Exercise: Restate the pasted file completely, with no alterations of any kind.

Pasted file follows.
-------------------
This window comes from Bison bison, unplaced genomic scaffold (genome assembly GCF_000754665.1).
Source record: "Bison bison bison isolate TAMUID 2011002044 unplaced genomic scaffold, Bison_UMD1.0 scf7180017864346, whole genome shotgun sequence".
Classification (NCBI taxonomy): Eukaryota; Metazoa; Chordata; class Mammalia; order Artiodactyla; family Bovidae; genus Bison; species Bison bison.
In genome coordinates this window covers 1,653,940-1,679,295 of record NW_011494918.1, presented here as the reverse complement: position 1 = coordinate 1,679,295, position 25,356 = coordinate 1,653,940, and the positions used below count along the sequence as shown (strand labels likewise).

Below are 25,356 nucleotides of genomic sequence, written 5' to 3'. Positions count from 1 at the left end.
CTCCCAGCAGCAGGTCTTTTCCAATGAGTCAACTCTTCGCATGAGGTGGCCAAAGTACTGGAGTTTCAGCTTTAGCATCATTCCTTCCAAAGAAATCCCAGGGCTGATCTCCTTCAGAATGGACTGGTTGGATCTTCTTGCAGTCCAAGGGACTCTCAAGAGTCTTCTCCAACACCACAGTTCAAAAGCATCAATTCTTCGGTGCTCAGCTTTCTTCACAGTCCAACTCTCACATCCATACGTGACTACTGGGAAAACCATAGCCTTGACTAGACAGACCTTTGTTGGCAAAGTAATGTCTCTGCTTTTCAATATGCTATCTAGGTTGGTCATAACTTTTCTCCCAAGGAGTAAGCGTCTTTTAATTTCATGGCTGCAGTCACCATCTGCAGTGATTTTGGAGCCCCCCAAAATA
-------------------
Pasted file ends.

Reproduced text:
This window comes from Bison bison, unplaced genomic scaffold (genome assembly GCF_000754665.1).
Source record: "Bison bison bison isolate TAMUID 2011002044 unplaced genomic scaffold, Bison_UMD1.0 scf7180017864346, whole genome shotgun sequence".
Classification (NCBI taxonomy): Eukaryota; Metazoa; Chordata; class Mammalia; order Artiodactyla; family Bovidae; genus Bison; species Bison bison.
In genome coordinates this window covers 1,653,940-1,679,295 of record NW_011494918.1, presented here as the reverse complement: position 1 = coordinate 1,679,295, position 25,356 = coordinate 1,653,940, and the positions used below count along the sequence as shown (strand labels likewise).

Below are 25,356 nucleotides of genomic sequence, written 5' to 3'. Positions count from 1 at the left end.
CTCCCAGCAGCAGGTCTTTTCCAATGAGTCAACTCTTCGCATGAGGTGGCCAAAGTACTGGAGTTTCAGCTTTAGCATCATTCCTTCCAAAGAAATCCCAGGGCTGATCTCCTTCAGAATGGACTGGTTGGATCTTCTTGCAGTCCAAGGGACTCTCAAGAGTCTTCTCCAACACCACAGTTCAAAAGCATCAATTCTTCGGTGCTCAGCTTTCTTCACAGTCCAACTCTCACATCCATACGTGACTACTGGGAAAACCATAGCCTTGACTAGACAGACCTTTGTTGGCAAAGTAATGTCTCTGCTTTTCAATATGCTATCTAGGTTGGTCATAACTTTTCTCCCAAGGAGTAAGCGTCTTTTAATTTCATGGCTGCAGTCACCATCTGCAGTGATTTTGGAGCCCCCCAAAATA